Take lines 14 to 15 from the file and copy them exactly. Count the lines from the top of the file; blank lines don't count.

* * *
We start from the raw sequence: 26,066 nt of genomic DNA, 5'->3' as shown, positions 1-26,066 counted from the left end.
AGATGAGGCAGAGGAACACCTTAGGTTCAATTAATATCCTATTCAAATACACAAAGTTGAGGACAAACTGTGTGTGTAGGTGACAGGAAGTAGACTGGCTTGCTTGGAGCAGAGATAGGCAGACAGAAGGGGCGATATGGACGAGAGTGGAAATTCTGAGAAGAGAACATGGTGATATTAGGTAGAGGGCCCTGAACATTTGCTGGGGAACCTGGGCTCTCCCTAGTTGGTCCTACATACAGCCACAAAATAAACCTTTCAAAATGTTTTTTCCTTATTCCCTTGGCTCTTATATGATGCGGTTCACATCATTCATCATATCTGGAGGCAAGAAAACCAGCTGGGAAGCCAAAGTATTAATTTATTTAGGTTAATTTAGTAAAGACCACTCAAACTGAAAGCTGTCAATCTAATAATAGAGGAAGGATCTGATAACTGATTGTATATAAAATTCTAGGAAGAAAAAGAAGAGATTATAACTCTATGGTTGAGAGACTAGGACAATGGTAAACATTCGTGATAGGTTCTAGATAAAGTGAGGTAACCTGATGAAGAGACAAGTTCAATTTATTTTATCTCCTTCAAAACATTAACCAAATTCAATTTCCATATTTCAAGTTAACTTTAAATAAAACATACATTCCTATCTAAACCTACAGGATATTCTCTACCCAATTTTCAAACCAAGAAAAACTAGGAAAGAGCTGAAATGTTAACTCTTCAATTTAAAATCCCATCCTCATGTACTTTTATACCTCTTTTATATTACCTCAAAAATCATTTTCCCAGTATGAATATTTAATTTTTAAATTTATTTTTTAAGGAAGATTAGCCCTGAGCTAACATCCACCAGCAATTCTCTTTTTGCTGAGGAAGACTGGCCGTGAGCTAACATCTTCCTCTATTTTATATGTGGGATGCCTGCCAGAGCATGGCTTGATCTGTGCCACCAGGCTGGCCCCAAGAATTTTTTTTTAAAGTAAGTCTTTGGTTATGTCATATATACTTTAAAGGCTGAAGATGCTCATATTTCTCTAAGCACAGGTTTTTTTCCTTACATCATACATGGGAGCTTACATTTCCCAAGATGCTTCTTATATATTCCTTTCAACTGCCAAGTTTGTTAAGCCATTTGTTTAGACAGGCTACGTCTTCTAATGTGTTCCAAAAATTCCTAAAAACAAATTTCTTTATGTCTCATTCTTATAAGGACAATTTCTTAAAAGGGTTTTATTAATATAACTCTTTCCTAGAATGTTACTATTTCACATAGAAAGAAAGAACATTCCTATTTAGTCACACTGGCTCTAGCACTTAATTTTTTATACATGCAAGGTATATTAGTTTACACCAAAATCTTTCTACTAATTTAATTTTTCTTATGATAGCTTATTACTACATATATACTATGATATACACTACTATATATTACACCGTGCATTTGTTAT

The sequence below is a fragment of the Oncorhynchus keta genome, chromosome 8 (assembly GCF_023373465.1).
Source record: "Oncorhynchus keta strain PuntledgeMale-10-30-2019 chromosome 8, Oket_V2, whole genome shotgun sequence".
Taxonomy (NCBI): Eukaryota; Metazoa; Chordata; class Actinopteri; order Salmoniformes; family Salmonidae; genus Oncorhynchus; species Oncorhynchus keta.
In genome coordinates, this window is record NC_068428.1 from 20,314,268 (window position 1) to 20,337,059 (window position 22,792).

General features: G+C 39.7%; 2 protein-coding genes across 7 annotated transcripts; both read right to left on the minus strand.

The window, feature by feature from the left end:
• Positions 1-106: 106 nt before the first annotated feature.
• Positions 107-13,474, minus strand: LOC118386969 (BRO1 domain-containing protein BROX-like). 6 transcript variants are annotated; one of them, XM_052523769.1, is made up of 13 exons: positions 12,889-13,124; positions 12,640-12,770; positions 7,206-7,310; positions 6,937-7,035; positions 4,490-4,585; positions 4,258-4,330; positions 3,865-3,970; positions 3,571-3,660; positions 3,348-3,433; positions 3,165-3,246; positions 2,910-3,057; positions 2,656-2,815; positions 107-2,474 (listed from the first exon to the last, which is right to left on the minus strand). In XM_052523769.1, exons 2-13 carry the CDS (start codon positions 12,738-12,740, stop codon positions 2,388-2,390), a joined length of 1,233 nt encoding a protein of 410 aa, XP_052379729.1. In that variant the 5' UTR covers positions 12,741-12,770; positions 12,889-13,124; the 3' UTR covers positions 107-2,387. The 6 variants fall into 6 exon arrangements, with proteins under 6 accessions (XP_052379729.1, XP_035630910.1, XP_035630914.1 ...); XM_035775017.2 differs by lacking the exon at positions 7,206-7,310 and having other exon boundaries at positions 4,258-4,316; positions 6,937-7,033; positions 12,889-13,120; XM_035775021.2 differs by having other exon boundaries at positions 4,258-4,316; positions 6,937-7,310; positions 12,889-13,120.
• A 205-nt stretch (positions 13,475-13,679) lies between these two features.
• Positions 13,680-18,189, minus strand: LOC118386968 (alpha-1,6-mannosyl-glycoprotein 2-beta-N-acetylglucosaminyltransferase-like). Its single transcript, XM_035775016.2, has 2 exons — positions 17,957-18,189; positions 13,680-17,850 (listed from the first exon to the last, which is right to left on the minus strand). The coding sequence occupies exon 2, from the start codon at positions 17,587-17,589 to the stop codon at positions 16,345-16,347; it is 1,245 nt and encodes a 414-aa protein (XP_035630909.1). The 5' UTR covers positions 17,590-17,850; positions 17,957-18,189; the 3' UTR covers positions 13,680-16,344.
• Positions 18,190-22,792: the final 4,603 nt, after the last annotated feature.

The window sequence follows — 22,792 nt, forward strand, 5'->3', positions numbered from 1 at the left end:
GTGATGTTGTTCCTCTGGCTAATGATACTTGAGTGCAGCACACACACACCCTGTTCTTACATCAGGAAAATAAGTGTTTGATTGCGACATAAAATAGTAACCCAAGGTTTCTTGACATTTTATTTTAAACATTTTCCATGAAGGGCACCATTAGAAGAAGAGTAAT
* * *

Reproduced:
The window sequence follows — 22,792 nt, forward strand, 5'->3', positions numbered from 1 at the left end:
GTGATGTTGTTCCTCTGGCTAATGATACTTGAGTGCAGCACACACACACCCTGTTCTTACATCAGGAAAATAAGTGTTTGATTGCGACATAAAATAGTAACCCAAGGTTTCTTGACATTTTATTTTAAACATTTTCCATGAAGGGCACCATTAGAAGAAGAGTAAT